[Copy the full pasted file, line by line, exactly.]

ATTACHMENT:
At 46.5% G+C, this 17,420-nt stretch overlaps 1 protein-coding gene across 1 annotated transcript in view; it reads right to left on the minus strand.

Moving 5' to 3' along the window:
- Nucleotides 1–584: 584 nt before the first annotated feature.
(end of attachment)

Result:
At 46.5% G+C, this 17,420-nt stretch overlaps 1 protein-coding gene across 1 annotated transcript in view; it reads right to left on the minus strand.

Moving 5' to 3' along the window:
- Nucleotides 1–584: 584 nt before the first annotated feature.